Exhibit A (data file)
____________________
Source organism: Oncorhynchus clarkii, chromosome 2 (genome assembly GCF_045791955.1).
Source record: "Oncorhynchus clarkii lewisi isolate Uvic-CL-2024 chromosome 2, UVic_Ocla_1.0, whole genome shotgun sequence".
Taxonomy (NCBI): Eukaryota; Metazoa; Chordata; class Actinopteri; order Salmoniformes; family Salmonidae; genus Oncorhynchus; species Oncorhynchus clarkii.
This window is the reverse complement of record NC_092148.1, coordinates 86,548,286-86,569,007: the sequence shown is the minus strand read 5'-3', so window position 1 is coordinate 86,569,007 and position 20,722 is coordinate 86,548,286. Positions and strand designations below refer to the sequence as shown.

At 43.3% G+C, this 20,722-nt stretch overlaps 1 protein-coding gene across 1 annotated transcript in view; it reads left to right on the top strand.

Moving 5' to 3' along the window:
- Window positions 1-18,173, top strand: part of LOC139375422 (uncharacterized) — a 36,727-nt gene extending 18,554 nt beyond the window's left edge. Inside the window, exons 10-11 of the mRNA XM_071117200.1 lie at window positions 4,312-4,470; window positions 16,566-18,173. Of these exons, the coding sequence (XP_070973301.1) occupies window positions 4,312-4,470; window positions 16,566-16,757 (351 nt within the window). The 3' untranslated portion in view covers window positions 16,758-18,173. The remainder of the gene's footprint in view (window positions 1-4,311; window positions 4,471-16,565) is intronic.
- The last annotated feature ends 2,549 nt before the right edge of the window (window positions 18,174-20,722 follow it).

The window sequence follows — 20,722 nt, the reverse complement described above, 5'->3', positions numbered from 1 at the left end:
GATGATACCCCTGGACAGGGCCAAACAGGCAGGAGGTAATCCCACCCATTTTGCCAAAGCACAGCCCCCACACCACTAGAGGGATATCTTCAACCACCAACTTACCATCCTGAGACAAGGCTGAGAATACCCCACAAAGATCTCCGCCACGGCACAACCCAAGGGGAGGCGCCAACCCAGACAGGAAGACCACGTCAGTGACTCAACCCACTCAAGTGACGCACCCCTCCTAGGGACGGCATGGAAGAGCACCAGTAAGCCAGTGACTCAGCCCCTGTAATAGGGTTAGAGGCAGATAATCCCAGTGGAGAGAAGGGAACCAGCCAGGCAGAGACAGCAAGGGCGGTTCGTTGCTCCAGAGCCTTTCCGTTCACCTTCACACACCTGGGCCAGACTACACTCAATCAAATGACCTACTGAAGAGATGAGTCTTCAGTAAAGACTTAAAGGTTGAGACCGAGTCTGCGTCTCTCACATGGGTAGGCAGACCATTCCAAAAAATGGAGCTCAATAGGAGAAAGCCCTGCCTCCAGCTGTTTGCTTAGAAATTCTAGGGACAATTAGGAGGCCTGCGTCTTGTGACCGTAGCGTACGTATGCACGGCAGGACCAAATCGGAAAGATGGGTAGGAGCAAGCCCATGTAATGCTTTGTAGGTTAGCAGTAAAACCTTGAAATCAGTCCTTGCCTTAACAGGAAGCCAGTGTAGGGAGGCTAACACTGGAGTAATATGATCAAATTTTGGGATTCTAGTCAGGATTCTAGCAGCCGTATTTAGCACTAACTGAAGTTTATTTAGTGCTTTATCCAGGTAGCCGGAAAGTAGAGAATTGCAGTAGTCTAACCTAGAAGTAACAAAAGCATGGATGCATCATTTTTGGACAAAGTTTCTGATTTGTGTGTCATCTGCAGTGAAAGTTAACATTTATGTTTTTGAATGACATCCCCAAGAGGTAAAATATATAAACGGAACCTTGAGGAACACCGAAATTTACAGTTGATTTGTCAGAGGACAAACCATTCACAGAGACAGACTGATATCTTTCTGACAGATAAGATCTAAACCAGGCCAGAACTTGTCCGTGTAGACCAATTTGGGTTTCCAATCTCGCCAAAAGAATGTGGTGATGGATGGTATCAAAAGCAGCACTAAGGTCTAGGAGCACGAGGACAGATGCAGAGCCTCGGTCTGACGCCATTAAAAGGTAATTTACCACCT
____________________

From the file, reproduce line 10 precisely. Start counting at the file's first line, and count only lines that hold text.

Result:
GATGATACCCCTGGACAGGGCCAAACAGGCAGGAGGTAATCCCACCCATTTTGCCAAAGCACAGCCCCCACACCACTAGAGGGATATCTTCAACCACCAACTTACCATCCTGAGACAAGGCTGAGAATACCCCACAAAGATCTCCGCCACGGCACAACCCAAGGGGAGGCGCCAACCCAGACAGGAAGACCACGTCAGTGACTCAACCCACTCAAGTGACGCACCCCTCCTAGGGACGGCATGGAAGAGCACCAGTAAGCCAGTGACTCAGCCCCTGTAATAGGGTTAGAGGCAGATAATCCCAGTGGAGAGAAGGGAACCAGCCAGGCAGAGACAGCAAGGGCGGTTCGTTGCTCCAGAGCCTTTCCGTTCACCTTCACACACCTGGGCCAGACTACACTCAATCAAATGACCTACTGAAGAGATGAGTCTTCAGTAAAGACTTAAAGGTTGAGACCGAGTCTGCGTCTCTCACATGGGTAGGCAGACCATTCCAAAAAATGGAGCTCAATAGGAGAAAGCCCTGCCTCCAGCTGTTTGCTTAGAAATTCTAGGGACAATTAGGAGGCCTGCGTCTTGTGACCGTAGCGTACGTATGCACGGCAGGACCAAATCGGAAAGATGGGTAGGAGCAAGCCCATGTAATGCTTTGTAGGTTAGCAGTAAAACCTTGAAATCAGTCCTTGCCTTAACAGGAAGCCAGTGTAGGGAGGCTAACACTGGAGTAATATGATCAAATTTTGGGATTCTAGTCAGGATTCTAGCAGCCGTATTTAGCACTAACTGAAGTTTATTTAGTGCTTTATCCAGGTAGCCGGAAAGTAGAGAATTGCAGTAGTCTAACCTAGAAGTAACAAAAGCATGGATGCATCATTTTTGGACAAAGTTTCTGATTTGTGTGTCATCTGCAGTGAAAGTTAACATTTATGTTTTTGAATGACATCCCCAAGAGGTAAAATATATAAACGGAACCTTGAGGAACACCGAAATTTACAGTTGATTTGTCAGAGGACAAACCATTCACAGAGACAGACTGATATCTTTCTGACAGATAAGATCTAAACCAGGCCAGAACTTGTCCGTGTAGACCAATTTGGGTTTCCAATCTCGCCAAAAGAATGTGGTGATGGATGGTATCAAAAGCAGCACTAAGGTCTAGGAGCACGAGGACAGATGCAGAGCCTCGGTCTGACGCCATTAAAAGGTAATTTACCACCT